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What is "Seam Allowance" - Definition & Explanation

The amount of fabric extending beyond a seam and not visible once the seam is sewn.
Narrow width between the seam line and the raw edge of the fabric. Seam allowances vary depending on where they occur on the garment and the manufacturers' specifications. Home sewing patterns generally have a 5/8" seam allowance except at hems. Commercial patterns generally use 1/4" to1/2" except at hems.
The width of fabric between the sewn seam and the cut edge. Traditionally 1/4 inch.

Some other terms

Some more terms:

Medium weight, durable fabric made of cotton or cotton blend yarns. A tightly woven, strong fabric that is often finished with a water repellant coating. In men's wear most commonly used for trench...
Shorts are a garment worn by both men and women over their pelvic area and the upper part of the upper legs or more, but not the entire length of the leg. They are called "shorts" because they are a...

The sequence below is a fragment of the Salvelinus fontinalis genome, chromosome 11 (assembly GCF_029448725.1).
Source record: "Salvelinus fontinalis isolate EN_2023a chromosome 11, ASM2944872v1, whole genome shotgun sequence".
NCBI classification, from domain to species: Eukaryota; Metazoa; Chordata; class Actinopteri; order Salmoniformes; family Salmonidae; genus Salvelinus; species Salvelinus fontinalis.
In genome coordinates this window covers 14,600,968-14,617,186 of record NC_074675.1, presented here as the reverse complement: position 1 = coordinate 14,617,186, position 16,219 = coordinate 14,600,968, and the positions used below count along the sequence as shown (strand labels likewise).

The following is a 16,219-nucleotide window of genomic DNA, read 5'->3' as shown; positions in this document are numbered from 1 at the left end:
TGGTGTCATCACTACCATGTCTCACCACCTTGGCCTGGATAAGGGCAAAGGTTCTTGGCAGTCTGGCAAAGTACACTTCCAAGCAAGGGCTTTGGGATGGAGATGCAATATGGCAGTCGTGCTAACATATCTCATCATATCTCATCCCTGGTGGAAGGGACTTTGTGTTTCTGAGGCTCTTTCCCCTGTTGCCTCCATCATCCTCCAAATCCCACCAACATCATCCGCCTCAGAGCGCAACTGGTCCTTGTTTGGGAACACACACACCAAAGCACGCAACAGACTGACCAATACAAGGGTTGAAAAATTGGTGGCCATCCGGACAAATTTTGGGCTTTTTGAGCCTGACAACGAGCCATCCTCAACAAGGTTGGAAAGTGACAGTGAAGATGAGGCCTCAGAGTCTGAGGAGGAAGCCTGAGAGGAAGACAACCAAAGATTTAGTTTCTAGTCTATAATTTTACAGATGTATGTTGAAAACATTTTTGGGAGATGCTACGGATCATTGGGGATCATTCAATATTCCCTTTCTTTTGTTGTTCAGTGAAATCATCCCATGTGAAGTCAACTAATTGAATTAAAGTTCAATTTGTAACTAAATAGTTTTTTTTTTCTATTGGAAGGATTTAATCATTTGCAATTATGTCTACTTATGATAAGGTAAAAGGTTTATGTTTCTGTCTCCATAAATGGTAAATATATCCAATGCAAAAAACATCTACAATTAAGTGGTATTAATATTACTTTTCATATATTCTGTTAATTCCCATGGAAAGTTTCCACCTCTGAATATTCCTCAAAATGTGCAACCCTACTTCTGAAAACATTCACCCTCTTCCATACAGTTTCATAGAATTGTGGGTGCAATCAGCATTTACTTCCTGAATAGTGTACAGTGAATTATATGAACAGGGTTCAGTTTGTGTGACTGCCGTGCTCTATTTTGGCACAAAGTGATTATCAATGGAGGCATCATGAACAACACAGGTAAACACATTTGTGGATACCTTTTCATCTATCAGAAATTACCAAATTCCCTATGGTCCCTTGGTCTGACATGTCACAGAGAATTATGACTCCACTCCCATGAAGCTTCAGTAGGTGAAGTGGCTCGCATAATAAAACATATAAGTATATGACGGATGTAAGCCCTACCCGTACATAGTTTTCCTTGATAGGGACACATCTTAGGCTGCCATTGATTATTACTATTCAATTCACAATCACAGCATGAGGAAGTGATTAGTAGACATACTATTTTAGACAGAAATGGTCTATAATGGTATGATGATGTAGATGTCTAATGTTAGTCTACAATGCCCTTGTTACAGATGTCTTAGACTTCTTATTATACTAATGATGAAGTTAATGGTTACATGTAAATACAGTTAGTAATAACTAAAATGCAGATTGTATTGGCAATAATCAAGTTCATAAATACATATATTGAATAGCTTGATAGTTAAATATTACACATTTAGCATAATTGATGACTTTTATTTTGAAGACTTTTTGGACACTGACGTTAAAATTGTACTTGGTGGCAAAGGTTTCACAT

Cutting fabric diagonally across the grain, causing the material to drape fluidly and elegantly across the body. Expensive due to it's inefficient use of fabric. Often used for silk or satin dresses...
a balanced plain weave fabric usually of linen or linen/cotton. It is made from smooth round yarns (not flattened by calendering). Used as a base for embroidered table linen, pillowcases, also in...
From the French for "cat's eye." The luster of a piece of wood with a finish on it. Also known as luster or depth, chatoyance displays itself by the figure changing with different viewing angles and...

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